Wednesday, February 14, 2018 by Isabelle Z.
Sometimes the cure is worse than the ailment, the saying goes, and a new warning from the American Heart Association is shedding light on the quandary many women face when weighing breast cancer treatment against the potential side effects.
According to the group, some of the most popular breast cancer therapies can actually damage the heart significantly. They report that problems like heart failure, valve problems, and abnormal heart rhythms are the most common heart-related side effects of getting cancer therapy. These problems might not appear until a long time after the treatment has come to an end.
The treatments identified as having the greatest risks to heart health include chemotherapy, targeted therapy and radiation. Breast cancer survivors who have a particularly heightened risk of cardiovascular disease include those who are exposed to radiation and chemotherapy that damage the heart and those with a sedentary lifestyle that causes weight gain while they undergo treatment. Those with pre-existing risk factors for heart disease, including unchecked or uncontrolled high cholesterol or high blood pressure throughout their treatment, also have a higher risk.
More than 48 million American women are dealing with cardiovascular disease, and more than four million are currently living with breast cancer. With the leading cause of death for American women being cardiovascular disease, experts are now urging patients and doctors to give serious consideration to the cardiovascular effects of the treatment options on the table.
The immunotherapy drug Herceptin, for example, raises the risk of heart failure, while radiation therapy can block or narrow arteries. Eight treatments with the chemotherapy drug doxorubicin can raise a woman’s risk of heart failure by five percent, while 14 doses raise it by an incredible 48 percent. It has been suggested that administering it more slowly could reduce its impact on the heart. Other cancer drugs have been known to tighten artery muscles and cause abnormal heart rhythms, increasing heart attack risk.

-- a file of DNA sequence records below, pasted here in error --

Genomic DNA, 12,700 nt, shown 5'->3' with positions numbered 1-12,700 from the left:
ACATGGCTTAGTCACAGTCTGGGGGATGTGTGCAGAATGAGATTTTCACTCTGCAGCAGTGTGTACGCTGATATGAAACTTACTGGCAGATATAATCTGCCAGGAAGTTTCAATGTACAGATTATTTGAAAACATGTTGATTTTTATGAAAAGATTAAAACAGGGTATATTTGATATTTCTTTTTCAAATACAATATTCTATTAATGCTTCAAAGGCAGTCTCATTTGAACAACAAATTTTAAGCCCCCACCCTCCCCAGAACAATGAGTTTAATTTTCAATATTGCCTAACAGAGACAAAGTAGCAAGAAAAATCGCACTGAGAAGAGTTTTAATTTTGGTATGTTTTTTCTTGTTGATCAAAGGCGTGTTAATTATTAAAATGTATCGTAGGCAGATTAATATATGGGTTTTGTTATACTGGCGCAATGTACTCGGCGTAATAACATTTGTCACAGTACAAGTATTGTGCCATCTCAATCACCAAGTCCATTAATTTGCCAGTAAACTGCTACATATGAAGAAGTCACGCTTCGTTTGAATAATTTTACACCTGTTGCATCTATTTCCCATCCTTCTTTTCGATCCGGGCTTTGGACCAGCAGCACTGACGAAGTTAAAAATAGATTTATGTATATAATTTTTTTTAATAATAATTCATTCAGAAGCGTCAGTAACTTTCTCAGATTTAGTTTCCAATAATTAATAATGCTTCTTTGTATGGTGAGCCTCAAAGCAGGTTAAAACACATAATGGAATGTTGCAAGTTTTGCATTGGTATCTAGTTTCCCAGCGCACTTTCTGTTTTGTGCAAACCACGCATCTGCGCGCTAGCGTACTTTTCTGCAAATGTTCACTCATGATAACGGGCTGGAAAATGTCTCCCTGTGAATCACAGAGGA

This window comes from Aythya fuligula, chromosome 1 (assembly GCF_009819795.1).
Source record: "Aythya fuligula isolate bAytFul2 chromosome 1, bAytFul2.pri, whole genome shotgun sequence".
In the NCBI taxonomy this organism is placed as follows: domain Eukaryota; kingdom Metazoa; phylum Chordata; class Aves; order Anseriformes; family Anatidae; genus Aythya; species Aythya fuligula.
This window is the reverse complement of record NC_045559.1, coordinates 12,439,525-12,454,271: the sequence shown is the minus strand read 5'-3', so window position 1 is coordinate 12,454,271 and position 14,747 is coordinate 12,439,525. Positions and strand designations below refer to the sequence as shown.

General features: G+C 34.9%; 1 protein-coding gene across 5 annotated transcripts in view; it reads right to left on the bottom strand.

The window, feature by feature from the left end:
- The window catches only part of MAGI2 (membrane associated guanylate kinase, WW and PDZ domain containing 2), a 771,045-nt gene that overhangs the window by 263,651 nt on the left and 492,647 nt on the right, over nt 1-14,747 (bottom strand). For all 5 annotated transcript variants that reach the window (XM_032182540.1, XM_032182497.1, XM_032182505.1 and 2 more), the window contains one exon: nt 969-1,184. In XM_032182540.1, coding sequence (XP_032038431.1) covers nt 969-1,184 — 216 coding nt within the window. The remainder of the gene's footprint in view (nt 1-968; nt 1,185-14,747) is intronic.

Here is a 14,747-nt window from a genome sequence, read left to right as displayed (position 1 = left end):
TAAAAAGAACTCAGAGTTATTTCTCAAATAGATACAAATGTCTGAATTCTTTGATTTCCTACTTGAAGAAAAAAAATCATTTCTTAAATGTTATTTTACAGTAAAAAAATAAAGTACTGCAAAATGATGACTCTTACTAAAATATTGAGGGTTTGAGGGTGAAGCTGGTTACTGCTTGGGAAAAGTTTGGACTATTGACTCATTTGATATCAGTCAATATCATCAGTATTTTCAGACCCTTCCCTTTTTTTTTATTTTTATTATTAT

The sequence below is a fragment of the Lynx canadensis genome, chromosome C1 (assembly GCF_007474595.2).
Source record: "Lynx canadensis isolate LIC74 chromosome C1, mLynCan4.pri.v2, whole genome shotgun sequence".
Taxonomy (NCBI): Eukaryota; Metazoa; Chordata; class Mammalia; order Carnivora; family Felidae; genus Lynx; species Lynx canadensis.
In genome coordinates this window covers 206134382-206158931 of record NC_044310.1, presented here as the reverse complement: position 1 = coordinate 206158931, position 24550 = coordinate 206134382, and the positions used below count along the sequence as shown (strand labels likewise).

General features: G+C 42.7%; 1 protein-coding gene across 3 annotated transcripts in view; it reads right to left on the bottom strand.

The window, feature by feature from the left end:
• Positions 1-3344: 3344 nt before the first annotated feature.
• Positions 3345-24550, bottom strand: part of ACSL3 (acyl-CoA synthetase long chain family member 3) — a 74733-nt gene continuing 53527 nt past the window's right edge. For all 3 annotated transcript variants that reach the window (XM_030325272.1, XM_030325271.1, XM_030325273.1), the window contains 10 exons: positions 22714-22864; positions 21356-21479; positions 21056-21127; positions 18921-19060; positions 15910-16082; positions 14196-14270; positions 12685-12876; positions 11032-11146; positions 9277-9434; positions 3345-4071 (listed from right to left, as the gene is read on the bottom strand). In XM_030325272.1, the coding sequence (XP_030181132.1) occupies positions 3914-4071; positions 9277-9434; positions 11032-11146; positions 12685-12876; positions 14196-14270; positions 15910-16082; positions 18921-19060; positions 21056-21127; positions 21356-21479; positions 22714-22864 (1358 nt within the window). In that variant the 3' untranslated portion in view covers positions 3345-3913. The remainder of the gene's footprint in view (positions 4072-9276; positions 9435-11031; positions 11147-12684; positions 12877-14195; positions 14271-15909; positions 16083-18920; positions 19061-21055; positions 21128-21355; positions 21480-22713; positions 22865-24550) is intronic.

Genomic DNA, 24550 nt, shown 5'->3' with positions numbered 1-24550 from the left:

Breast cancer survivors who are older than 65 are actually more likely to die from heart failure and other cardiovascular problems than breast cancer, so it’s a matter that deserves very careful attention when choosing a treatment route.
It is also worth noting that the two conditions have many risk factors in common, such as smoking, family history, poor diet, and age. Moreover, hormone replacement therapy is a risk factor for heart disease as well as breast cancer.
Just as both illnesses have similar risk factors, it’s also possible to make some lifestyle changes that will reduce your chances of getting them. Speaking to the Associated Press, Ohio State University Ross Heart Hospital’s Dr. Laxmi Mehta said: “More importantly, we see that many of the same things that improve heart health (healthy diet, healthy weight, exercise, not smoking) can also reduce a woman’s risk for breast cancer.”
The American Heart Association recommends that everyone with or without breast cancer adheres to their Life’s Simple 7, a list of behaviors that can keep people healthy overall and reduce breast cancer risk. They are designed to be changes that everyone can make without spending a lot of money. The Simple 7 include being physically active on a regular basis, eating healthy food, reaching and maintaining a healthy weight, maintaining healthy blood pressure, keeping blood sugar in check, avoiding tobacco, and keeping cholesterol at healthy levels.
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